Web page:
Research talk:Measuring edit productivity/Work log/2015-12-02

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Wednesday, December 2, 2015[edit]

And I have data! Time for some system-level plots. So, I filtered out all of the tokens that were not words and set "persistence" thresholds at 5 edits and 48 hours. First, I'll be looking at the measures of persistent words added and conceptualizing this as a measure of overall productivity.

The raw number of m:R:persistent words added to English Wikipedia per month is plotted for registered and unregistered.
Persistent words by user registration. The raw number of m:R:persistent words added to English Wikipedia per month is plotted for registered and unregistered.

OK. Two interesting things that we can see right away:

  1. unregistered users (anons) add a substantial amount of the tokens that persist
  2. the overall productivity of registered editors has been holding relatively constant at 125 million persistent words per month, but the productivity of anons has been in steady decline since 2007.

Let's look the proportion of persistent words from anons to see what the decline looks like.

The proportion of m:Persistent words added by unregistered editors to English Wikipedia per month is plotted over time.
Unregisted persistent words prop. The proportion of m:Persistent words added by unregistered editors to English Wikipedia per month is plotted over time.

So, we can clearly see a decline here. In 2006, anons were adding almost 18% of persisting word content to Wikipedia. By June of 2015, that figure has declined to ~12%. Proportionally, that's an 30% decay. --Halfak (WMF) (talk) 20:42, 2 December 2015 (UTC)[reply]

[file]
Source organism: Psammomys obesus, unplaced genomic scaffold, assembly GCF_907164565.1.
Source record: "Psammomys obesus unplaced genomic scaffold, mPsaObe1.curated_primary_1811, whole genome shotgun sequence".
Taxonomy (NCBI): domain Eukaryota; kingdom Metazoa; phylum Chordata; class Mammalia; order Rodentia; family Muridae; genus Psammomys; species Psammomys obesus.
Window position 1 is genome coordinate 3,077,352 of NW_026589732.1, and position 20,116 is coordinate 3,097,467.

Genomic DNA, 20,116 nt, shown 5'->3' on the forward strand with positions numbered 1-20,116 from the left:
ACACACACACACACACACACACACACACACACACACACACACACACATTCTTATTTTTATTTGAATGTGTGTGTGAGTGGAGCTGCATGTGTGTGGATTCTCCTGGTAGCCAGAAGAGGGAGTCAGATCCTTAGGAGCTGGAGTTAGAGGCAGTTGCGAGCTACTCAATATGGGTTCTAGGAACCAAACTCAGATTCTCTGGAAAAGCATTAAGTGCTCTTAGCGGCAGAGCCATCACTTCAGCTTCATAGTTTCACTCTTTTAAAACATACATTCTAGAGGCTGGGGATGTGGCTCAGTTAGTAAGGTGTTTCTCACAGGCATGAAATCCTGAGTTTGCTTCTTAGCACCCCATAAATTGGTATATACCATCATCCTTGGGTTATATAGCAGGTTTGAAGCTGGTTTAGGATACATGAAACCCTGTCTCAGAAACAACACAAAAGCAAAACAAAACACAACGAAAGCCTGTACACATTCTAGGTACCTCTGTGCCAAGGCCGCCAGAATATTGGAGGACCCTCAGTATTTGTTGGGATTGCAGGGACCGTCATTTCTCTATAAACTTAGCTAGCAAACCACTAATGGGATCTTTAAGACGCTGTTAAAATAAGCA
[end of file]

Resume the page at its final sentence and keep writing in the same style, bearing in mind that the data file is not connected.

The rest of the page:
Reflection[edit]

I just want to take a moment to reflect on something.

Re. the sustained productivity of registered editors, this is a really surprising result. Given that Wikipedia's editor population went through a substantial decline starting in 2007, this result implies that the remaining Wikipedians (and the newcomers who made it into Wikipedia's community of substantial contributors) are very productive. This is also interesting given results that suggest that the total labor hours devoted to editing Wikipedia have been declining along with the size of the volunteer population[1]. Maybe the remaining population is just working more efficiently than the Wikipedians of 2006 and 2007. --Halfak (WMF) (talk) 20:42, 2 December 2015 (UTC)[reply]


References[edit]

  1. Geiger, R. S., & Halfaker, A. (2013, February). Using edit sessions to measure participation in Wikipedia. In Proceedings of the 2013 conference on Computer supported cooperative work (pp. 861-870). ACM.